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Generalized System of Preferences (GSP); Intellectual Property Rights; Deadline for Submitting Public Comments on the Suspension of Ukraine, in Whole or in Part, From Eligibility as a GSP Beneficiary Country

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Office of the United States Trade Representative (USTR).


Request for public comment.


Final date for comments is April 25, 2001.


This notice informs the public that the U.S. Government is considering whether to suspend, in whole or in part, duty-free treatment accorded to imports from Ukraine under the U.S. GSP program on the ground that Ukraine has not taken sufficient steps to protect intellectual property rights and sets forth the deadline for submitting comments on products that could be affected.

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GSP Subcommittee, Office of the United States Trade Representative, USTR Annex, 1724 “F” Street, NW., Room F220, Washington, DC 20508 (Tel. 202/395-6971). Public versions of all documents relating to this review are available for public inspection by appointment in the USTR public reading room (Tel. 202/395-6186).

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The GSP program is authorized pursuant to Title V of the Trade Act of 1974, as amended (“the Trade Act”) (19 U.S.C. 2461 et seq.). The GSP program grants duty-free treatment to designated eligible articles that are imported from designated beneficiary developing countries. Once granted, GSP benefits may be withdrawn, suspended or limited by the President with respect to any article or with respect to any country. In making this determination, the President must consider several factors, one of which is the extent to which a beneficiary country is providing adequate and effective protection of intellectual property rights (IPR) (19 U.S.C. 2462(c)(5)). Ukraine is a beneficiary of the GSP. In 2000, over $40 million of Ukraine's exports to the United States benefited from GSP. The Annex to this Notice lists products currently being imported under GSP from Ukraine.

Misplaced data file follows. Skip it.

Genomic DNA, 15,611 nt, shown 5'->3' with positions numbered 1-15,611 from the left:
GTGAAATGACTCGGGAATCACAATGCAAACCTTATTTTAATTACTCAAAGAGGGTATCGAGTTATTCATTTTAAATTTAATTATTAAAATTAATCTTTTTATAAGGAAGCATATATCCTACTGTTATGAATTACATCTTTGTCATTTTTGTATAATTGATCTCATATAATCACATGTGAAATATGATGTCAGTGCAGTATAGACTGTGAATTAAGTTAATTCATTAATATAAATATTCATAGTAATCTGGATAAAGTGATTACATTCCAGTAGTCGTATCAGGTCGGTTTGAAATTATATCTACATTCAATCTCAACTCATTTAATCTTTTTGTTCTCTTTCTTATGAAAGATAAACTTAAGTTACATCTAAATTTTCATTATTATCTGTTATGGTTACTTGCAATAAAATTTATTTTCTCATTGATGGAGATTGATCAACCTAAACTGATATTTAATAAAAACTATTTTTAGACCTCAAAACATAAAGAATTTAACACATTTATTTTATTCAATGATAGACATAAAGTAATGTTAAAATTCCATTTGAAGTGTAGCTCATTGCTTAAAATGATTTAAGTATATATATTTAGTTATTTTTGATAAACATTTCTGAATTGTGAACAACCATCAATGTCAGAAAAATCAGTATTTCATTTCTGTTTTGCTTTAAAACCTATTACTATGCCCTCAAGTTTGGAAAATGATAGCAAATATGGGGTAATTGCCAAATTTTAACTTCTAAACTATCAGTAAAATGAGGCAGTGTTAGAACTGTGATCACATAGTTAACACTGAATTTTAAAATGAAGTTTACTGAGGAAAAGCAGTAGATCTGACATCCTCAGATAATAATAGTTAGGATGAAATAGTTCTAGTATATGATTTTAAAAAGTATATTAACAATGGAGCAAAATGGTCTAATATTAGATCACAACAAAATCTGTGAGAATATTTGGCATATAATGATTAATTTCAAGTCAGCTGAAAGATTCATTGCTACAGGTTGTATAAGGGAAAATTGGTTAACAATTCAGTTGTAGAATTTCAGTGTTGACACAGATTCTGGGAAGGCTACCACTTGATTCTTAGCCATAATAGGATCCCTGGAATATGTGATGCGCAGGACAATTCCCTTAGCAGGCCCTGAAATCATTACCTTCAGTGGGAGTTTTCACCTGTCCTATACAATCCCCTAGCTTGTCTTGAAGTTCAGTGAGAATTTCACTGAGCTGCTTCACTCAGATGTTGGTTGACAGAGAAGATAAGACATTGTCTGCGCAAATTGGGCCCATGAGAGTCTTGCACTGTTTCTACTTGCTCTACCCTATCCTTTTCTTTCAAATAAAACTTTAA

I. Suspension of GSP Benefits for Ukraine

In June 1999, the International Intellectual Property Alliance filed a petition for remedial action under the GSP program alleging that Ukraine had failed to provide adequate and effective copyright protection and enforcement to U.S. copyright owners. The petition dealt primarily with the massive production and export of unauthorized compact discs (CDs) in Ukraine, which began after similar operations in Bulgaria were closed in 1999. For over two years the U.S. Government has been urging the Ukrainian Government to close down unauthorized CD production facilities and enact legislation to adequately protect copyrights. The Ukraine Government to date has been unwilling to curtail the activities of these unauthorized facilities. Ukraine has now been designated a “Priority Country” under the “special 301” provision of the Trade Act. The separate GSP review of Ukraine has been ongoing since 1999. In light of the “Priority Country” designation, the U.S. Government is now considering the suspension of Ukraine's GSP benefits.

A. Opportunity for Public Comment

This notice solicits public comments on whether it is appropriate to suspend GSP benefits for Ukraine as well as the effect such suspension would have on Ukraine's exports to the United States. All written comments should be addressed to: GSP Subcommittee, Office of the U.S. Trade Representative, Annex, 1724 F Street, NW., Room 217, Washington, DC 20508. All submissions must be in English and should conform Start Printed Page 16516to the information requirements of 15 CFR 2007. A party must provide fourteen copies of its comments which must be received by the Chairman of the GSP Subcommittee no later than 5 p.m., Wednesday, April 25, 2001. Comments received after the deadline will not be accepted.

Information submitted will be subject to public inspection by appointment with the staff of the USTR public reading room, except for information submitted in confidence pursuant to 15 CFR 2007.7. If the document contains business confidential information, an original and fourteen (14) copies of a public version of the submission along with an original and fourteen (14) copies of the confidential version must be submitted. In addition, any document containing confidential information should be clearly marked “confidential” at the top and bottom of each page of the document. The version that does not contain confidential information (the public version) should also be clearly marked at the top and bottom of every page (either “public version” or “nonconfidential”).

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Jon Rosenbaum,

Assistant USTR for Trade and Development.

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[FR Doc. 01-7521 Filed 3-23-01; 8:45 am]